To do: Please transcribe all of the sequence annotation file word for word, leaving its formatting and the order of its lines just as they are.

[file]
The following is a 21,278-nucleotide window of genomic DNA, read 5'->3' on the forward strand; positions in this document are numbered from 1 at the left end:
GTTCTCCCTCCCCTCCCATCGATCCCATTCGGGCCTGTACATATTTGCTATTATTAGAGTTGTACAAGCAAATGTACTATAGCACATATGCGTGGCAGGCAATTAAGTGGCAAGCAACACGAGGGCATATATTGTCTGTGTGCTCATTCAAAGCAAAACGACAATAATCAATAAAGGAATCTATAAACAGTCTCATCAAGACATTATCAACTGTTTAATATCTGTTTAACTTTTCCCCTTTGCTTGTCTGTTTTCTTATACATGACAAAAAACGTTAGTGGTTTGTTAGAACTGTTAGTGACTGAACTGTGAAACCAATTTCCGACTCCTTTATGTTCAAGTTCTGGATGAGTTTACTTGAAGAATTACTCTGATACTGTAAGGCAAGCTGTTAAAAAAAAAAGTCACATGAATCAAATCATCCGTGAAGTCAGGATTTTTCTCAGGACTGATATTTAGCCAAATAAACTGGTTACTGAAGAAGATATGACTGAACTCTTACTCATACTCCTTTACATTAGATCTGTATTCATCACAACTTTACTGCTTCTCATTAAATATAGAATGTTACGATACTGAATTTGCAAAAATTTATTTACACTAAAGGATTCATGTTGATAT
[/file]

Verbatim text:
The following is a 21,278-nucleotide window of genomic DNA, read 5'->3' on the forward strand; positions in this document are numbered from 1 at the left end:
GTTCTCCCTCCCCTCCCATCGATCCCATTCGGGCCTGTACATATTTGCTATTATTAGAGTTGTACAAGCAAATGTACTATAGCACATATGCGTGGCAGGCAATTAAGTGGCAAGCAACACGAGGGCATATATTGTCTGTGTGCTCATTCAAAGCAAAACGACAATAATCAATAAAGGAATCTATAAACAGTCTCATCAAGACATTATCAACTGTTTAATATCTGTTTAACTTTTCCCCTTTGCTTGTCTGTTTTCTTATACATGACAAAAAACGTTAGTGGTTTGTTAGAACTGTTAGTGACTGAACTGTGAAACCAATTTCCGACTCCTTTATGTTCAAGTTCTGGATGAGTTTACTTGAAGAATTACTCTGATACTGTAAGGCAAGCTGTTAAAAAAAAAAGTCACATGAATCAAATCATCCGTGAAGTCAGGATTTTTCTCAGGACTGATATTTAGCCAAATAAACTGGTTACTGAAGAAGATATGACTGAACTCTTACTCATACTCCTTTACATTAGATCTGTATTCATCACAACTTTACTGCTTCTCATTAAATATAGAATGTTACGATACTGAATTTGCAAAAATTTATTTACACTAAAGGATTCATGTTGATAT